Munster can take leaf out of Racing's play-book to unsettle European champions at the RDS
Now that they have the Champions Cup trophy back in their cabinet, Leinster can look forward to being the benchmark team that everyone wants to have a crack off.
First up, it's Munster in a semi-final and as intriguing a match-up as we've had all season.
This rivalry has been crying out for a high-stakes encounter between these two teams.
They may be forced to rotate, but the European champions will field their strongest possible team, while Johann van Graan has had a two-week window and no distractions to prepare his side.
He is an admirer of the way this Leinster team play the game, but the Munster coach's primary focus for the past fortnight has been working out how to limit their opportunities and close their windows into the game.
Munster will want to impose their own style on proceedings, but away from home and against a team that have lost just six of their 30 games this season.
While many didn't appreciate the borderline turgid nature of events in Bilbao last weekend, the South African would have been an intrigued on-looker and has undoubtedly been through the footage several times to see just how Racing 92 halted Leinster's previously unstoppable march.
It was a relatively simple game-plan, well executed, and the Blues coaching staff and players are all too aware that it was highly effective.
"They worked us out and that's what you do," scrum coach John Fogarty said.
"You think about the games we were mentally or physically off in and we've come undone in similar areas when we've been slowed up.
"I watched that Edinburgh (v Munster) game and I think they snagged the scrum-half four times and the collisions, even if they didn't turn the ball over, the collisions; there was a lot of impact.
"Racing had that energy at the weekend and they slowed us up. We really didn't get into a flow, we didn't launch the set-piece effectively off our lineout.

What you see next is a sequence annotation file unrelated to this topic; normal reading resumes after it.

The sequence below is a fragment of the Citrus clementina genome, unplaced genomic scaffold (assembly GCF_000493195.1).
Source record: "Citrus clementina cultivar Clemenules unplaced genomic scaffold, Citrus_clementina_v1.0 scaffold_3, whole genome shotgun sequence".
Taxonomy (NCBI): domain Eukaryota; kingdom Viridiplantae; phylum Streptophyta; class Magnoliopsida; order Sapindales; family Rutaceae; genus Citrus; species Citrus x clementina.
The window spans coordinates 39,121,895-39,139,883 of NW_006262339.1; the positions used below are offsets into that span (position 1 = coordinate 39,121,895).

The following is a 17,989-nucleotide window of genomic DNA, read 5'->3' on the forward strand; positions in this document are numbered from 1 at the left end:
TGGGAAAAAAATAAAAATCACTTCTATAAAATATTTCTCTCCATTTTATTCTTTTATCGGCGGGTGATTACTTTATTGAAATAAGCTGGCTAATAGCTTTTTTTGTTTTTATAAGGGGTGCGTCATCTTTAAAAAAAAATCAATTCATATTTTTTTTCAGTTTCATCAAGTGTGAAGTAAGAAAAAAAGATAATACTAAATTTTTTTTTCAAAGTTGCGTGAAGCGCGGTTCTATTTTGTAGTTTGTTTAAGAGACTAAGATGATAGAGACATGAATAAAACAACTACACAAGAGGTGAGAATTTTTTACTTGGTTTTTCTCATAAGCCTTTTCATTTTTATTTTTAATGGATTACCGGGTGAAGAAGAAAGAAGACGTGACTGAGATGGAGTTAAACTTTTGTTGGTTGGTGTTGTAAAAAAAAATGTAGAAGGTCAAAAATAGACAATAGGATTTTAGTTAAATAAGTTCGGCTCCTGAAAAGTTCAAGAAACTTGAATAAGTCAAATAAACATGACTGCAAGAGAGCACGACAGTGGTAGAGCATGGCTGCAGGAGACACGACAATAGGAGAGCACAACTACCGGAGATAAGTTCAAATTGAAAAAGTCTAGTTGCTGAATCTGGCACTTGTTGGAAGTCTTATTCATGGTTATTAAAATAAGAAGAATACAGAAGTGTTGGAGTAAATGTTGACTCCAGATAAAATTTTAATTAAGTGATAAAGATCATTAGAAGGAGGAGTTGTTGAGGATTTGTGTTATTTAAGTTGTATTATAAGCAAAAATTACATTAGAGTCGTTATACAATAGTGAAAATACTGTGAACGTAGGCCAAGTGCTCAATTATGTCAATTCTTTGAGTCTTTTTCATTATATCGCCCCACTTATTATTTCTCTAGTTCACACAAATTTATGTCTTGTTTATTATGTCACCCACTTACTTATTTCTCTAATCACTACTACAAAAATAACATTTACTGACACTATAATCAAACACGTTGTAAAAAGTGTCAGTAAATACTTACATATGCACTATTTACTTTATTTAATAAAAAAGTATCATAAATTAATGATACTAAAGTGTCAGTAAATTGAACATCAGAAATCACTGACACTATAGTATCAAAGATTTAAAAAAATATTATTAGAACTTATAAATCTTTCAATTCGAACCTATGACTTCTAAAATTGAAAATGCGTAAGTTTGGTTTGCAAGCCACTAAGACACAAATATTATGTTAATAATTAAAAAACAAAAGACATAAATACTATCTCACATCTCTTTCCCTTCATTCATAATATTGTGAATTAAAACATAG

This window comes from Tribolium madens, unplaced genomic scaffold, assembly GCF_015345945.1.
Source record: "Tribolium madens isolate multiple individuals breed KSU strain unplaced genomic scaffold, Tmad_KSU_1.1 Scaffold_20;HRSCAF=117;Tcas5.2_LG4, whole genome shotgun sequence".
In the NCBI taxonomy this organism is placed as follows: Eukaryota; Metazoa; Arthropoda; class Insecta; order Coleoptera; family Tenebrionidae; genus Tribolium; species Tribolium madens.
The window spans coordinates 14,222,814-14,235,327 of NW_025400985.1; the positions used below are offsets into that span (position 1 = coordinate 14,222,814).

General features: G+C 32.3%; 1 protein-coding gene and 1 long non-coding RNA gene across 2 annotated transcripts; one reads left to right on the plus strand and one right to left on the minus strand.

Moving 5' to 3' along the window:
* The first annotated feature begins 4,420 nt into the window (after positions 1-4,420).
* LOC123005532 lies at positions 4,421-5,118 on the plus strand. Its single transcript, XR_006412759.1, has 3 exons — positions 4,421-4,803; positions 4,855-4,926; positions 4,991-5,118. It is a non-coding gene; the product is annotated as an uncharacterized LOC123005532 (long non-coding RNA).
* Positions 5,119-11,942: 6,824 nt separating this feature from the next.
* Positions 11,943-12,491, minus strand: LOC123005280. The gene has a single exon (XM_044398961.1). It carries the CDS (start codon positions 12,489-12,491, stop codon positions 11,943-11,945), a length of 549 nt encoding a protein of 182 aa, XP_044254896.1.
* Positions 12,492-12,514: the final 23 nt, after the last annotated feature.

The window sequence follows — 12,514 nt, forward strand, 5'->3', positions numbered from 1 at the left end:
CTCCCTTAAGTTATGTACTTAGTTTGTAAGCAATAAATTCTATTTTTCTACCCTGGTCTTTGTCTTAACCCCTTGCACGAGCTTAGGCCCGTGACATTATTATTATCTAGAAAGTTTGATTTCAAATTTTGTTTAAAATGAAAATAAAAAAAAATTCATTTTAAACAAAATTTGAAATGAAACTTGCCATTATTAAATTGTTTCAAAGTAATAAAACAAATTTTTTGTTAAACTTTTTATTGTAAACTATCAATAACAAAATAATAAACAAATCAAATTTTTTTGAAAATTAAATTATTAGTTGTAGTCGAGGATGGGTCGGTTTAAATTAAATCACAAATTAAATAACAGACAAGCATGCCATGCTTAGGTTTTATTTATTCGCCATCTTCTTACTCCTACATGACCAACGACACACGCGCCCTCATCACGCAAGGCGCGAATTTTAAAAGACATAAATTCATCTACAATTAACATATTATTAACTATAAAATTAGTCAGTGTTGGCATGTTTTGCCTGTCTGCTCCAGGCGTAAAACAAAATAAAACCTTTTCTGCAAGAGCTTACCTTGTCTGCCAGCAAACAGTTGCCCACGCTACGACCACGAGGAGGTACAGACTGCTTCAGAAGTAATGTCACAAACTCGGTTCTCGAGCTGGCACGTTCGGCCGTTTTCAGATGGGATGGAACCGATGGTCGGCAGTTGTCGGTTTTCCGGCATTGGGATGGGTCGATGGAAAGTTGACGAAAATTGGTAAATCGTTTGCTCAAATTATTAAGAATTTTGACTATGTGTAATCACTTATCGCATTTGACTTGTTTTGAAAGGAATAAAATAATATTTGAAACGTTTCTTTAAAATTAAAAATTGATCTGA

"That's the template and for us and our guys, we've enjoyed the last 20 minutes of some games this year because we put points on the board but for us to be in that position with 10-15 minutes to go, we had to go and win the game and that was important for us as a group. We learned a lot from that."
The rain in Bilbao helped and the forecast for tomorrow's game is for far better conditions which should help Leinster play their own game, but there are lessons Munster can take.
Unlike most French teams for whom size matters above all else, Racing fielded a side packed with athletic forwards who treated every ruck as an opportunity.
The conditions allowed them to bank on Leinster not being able to shift the ball wide, which meant the French side could throw more bodies into the breakdown, but they did it effectively to make life awkward for Luke McGrath and slow the ball getting out to Johnny Sexton.
Turnovers were at a premium and the work was tiring, but Leinster were looking for lightning-quick ball to release their outside backs but instead they were forced to kick as the slow rucks allowed the men in sky blue and white to reorganise and get off the defensive line quickly.
If Munster can force Leinster into kicking the ball away, they'll know they're succeeding in unsettling their hosts.
Like most teams at this level, Leinster thrive off their lineout and love nothing more than releasing their threatening runners into the space the set-piece guarantees; but Racing's forwards were brilliant at getting into the air and spoiling.
They picked off two of Sean Cronin's throws, but crucially they also disrupted the setting up of any mauls or transfers by putting pressure on the lifted player who was forced into a messy slap-down or fumble.
That, once again, put pressure on McGrath and forced the backline to re-align. In Peter O'Mahony, Munster have one of the best defensive lineout operators around and a man who will know Devin Toner and James Ryan's cues.
If they can disrupt Leinster at source, they can stop them getting into their rhythm.
Get off the line
Again, the conditions played a part but Racing's ability to get off the line and into Leinster's faces was a telling force in keeping the Irish side try-less in Bilbao.
Although they coughed up a couple of offside penalties that ultimately proved costly, the French side largely stayed on the right side of Wayne Barnes and as a result were able to get off the line and harry some of the most composed distributors in Irish rugby into errors.
On another day they might have gotten more joy with one of their attempted intercept efforts and the progressive pair of Rory Scannell and Sam Arnold will be tasked with leading an aggressive defensive effort.
Throw a punch
As Racing discovered, excellent defensive work and pressure simply isn't enough. You have to make the most of your own opportunities.
With a dominant maul and an ability to win collisions, they might regret not going to the corner with at least one of their penalties; while Henry Chavancy's hesitancy cost them a real chance to make their dominance pay midway through the second half.
Chances will be at a premium, when they come Munster must take them if they are to book a place in the final.